Making your way into the exciting world of intraday trading for beginners? While you may be attracted by the possibility to make quick money, know that it does not come easy. Like in other types of online share trading, traders need to carry out thorough research before executing any intraday trades. A useful resource in this regard is the stock trading chart. It can help you identify patterns in stock movements and develop your intraday trading plan accordingly.

How trading charts help

A stock chart shows you the price and transaction volumes of a particular stock over a period of time. At a glance, the chart depicts whether the stock price is moving up or down. But it can also tell you if the stock is moving abnormally, how institutional investors are reacting, and whether a price trend might be starting or coming to an end.

With the help of a daily stock chart, an intraday trader can assess the best entry and exit points during online share trading. Weekly and monthly stock charts are useful for identifying longer-term trends and price patterns.

Types of trading charts

Intraday trading for beginners becomes simpler when you learn to read different trading charts. Here are a few common types of charts that could inform your intraday trading strategy.

  1. Line chart: Cut your teeth on the line chart as a beginner. Traders often look at line charts that focus on the opening or closing prices of different stocks. Here, the prices over a period of time are connected by lines to create the chart. You thus get an idea of how prices are moving, but you might not decipher more specific details like the trading range, highs, lows, and other price patterns.
  2. Tick chart: A tick chart shows the market activity for a stock and can help you assess the level of volatility. Each tick represents a certain number of transactions. For instance, in a 233-tick chart, each bar stands for 233 transactions. More bars appear when market activity is high and fewer bars when activity is low. The time period and number of shares traded are not considered here.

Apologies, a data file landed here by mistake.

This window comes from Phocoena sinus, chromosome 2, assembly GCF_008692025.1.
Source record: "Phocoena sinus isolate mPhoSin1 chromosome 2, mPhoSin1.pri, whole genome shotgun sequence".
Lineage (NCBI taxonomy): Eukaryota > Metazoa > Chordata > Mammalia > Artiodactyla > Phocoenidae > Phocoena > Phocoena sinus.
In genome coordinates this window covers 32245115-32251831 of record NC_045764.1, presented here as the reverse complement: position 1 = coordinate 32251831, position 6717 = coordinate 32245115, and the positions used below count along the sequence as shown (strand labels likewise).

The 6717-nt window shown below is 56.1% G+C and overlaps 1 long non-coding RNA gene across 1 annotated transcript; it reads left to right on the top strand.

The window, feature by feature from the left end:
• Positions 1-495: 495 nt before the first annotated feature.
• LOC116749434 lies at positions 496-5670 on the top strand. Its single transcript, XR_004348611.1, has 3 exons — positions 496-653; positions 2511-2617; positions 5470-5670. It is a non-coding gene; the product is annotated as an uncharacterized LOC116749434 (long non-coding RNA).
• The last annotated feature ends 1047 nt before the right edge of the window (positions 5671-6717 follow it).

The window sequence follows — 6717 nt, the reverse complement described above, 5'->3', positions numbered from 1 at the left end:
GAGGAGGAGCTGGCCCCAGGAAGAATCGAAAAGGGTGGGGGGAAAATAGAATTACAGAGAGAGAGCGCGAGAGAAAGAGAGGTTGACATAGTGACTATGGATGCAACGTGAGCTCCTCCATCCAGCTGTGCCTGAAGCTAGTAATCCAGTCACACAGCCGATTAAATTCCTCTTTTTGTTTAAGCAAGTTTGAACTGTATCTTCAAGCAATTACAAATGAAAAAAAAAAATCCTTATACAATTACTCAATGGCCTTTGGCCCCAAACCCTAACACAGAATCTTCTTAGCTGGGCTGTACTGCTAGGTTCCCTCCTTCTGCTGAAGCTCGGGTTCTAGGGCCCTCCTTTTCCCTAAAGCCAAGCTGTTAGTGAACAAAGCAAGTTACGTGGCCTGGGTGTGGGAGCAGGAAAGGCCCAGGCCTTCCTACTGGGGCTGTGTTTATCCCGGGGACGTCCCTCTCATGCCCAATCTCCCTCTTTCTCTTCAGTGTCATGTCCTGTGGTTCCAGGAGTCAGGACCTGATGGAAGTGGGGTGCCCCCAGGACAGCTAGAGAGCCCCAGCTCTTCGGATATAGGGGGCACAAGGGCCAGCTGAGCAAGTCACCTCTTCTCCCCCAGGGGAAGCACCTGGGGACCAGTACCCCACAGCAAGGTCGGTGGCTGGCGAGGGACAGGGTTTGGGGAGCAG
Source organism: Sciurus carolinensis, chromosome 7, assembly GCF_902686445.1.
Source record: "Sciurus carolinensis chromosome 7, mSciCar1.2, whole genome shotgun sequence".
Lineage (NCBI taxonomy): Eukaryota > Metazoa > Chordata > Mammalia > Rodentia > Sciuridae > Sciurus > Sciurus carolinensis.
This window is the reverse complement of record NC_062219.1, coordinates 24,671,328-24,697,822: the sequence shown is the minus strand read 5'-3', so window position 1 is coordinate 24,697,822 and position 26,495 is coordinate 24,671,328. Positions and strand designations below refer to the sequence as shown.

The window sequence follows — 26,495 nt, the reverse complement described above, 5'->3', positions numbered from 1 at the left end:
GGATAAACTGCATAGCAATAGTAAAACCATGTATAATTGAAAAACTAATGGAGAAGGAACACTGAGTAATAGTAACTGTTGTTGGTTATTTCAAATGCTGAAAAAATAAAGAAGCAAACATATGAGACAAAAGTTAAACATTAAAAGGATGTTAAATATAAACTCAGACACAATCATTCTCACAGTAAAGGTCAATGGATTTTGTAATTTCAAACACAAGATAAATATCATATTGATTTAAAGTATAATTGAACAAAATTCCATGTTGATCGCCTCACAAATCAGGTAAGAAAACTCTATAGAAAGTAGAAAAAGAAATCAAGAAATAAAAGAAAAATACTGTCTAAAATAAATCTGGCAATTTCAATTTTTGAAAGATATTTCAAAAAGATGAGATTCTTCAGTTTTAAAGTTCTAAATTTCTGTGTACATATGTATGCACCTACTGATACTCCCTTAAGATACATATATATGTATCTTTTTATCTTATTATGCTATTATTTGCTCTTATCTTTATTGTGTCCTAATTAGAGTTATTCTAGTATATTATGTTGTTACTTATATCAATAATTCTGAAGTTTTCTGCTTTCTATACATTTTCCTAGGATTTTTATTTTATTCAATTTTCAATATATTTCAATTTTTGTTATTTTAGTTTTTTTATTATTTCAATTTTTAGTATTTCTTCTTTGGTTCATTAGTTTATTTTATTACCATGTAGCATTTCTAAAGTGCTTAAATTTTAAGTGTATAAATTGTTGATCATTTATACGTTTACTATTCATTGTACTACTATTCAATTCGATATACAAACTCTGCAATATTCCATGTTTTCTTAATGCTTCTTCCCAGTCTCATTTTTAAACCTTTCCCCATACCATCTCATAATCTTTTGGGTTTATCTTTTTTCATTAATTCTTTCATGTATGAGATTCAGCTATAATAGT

3. Volume chart: The focus here is on the number of shares being traded. In a 500-volume chart, for example, a new bar appears once 500 shares have been traded. Like in the tick chart, a higher number of bars is indicative of increased market activity, while fewer bars signal low activity.
  4. Range bar chart: The bars printed on a range bar chart represent changes in price movement. Consider the case of a 10-tick range bar chart. Here, each bar represents 10 ticks in the price movement. So, if the bar starts at 283.0, the next bar will get printed 10 ticks later—at 284.0 if the price rises or at 282.0 if the price falls. The chart offers more precision when tracking stock price movements.
  5. Intraday chart: Intraday traders often use hourly charts that highlight the opening and closing prices as well as highs and lows for each one-hour interval over a given period. You could also look at 15-minute, five-minute, and two-minute charts for a closer view of how stock prices are moving. 

Using charts in trading strategy

What’s the best way forward for beginners? Test out different charting tools to develop an understanding of how they might work. If you open a trading account with a brokerage like Kotak Securities, try out the different charting tools on offer. For instance, you could change some of the default settings to see the impact this has on the results. Experiment a bit to see which chart options suit you the best.